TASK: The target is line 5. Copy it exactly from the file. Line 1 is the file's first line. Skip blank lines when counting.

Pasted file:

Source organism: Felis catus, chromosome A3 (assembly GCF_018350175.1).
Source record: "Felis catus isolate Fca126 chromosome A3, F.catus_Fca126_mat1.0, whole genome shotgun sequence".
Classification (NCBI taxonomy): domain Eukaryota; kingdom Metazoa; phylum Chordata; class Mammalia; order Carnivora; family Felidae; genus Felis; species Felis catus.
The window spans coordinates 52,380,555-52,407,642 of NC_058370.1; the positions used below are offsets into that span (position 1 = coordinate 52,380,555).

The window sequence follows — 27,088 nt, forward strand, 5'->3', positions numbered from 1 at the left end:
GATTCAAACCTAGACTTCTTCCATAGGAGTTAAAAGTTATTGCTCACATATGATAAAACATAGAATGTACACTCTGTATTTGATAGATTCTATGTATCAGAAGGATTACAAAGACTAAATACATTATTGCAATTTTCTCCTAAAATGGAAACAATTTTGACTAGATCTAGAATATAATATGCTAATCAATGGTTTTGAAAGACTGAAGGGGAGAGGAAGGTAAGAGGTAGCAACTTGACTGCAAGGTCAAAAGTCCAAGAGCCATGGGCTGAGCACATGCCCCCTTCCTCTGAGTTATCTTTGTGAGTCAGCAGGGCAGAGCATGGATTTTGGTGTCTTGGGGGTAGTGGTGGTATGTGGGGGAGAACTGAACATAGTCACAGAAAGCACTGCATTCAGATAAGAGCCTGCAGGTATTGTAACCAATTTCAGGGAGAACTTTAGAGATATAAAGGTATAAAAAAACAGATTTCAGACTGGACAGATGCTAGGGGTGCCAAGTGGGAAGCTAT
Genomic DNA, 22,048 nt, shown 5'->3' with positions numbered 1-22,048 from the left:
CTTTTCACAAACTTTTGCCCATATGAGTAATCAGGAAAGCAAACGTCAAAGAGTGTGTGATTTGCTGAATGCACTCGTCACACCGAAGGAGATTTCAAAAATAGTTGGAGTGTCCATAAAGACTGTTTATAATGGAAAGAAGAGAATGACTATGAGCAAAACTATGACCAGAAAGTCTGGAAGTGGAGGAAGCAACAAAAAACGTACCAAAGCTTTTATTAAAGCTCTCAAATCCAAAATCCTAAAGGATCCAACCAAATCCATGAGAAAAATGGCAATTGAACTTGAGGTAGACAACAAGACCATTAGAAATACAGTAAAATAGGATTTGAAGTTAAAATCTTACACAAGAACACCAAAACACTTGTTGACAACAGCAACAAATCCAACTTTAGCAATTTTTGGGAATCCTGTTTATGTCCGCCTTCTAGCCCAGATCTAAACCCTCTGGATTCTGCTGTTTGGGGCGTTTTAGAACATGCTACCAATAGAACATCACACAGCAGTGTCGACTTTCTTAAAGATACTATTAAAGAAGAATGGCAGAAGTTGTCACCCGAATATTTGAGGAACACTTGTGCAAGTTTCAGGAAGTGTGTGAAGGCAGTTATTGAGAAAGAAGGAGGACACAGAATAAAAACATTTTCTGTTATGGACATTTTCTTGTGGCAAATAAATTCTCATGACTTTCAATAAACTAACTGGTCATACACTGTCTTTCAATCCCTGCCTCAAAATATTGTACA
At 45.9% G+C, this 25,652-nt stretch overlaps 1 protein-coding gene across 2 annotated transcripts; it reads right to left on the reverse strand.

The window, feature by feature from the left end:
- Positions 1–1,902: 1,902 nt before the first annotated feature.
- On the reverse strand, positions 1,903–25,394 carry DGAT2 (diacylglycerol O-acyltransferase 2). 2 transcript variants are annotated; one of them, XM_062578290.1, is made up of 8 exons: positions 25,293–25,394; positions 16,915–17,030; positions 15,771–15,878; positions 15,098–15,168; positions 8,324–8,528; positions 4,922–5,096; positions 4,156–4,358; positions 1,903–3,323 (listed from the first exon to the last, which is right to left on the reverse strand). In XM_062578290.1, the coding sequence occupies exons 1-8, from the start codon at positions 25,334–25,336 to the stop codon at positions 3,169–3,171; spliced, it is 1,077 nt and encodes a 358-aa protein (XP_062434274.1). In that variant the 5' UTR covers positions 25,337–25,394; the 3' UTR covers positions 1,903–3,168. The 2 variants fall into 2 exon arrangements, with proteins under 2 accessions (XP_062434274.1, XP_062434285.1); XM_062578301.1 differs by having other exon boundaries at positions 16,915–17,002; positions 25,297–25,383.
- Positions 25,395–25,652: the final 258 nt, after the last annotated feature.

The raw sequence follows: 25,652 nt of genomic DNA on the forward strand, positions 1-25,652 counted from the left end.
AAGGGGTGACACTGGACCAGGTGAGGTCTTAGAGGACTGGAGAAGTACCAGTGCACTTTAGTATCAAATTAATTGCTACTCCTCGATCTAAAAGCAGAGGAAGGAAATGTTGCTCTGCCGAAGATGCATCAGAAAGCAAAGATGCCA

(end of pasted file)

The window sequence follows — 27,088 nt, forward strand, 5'->3', positions numbered from 1 at the left end: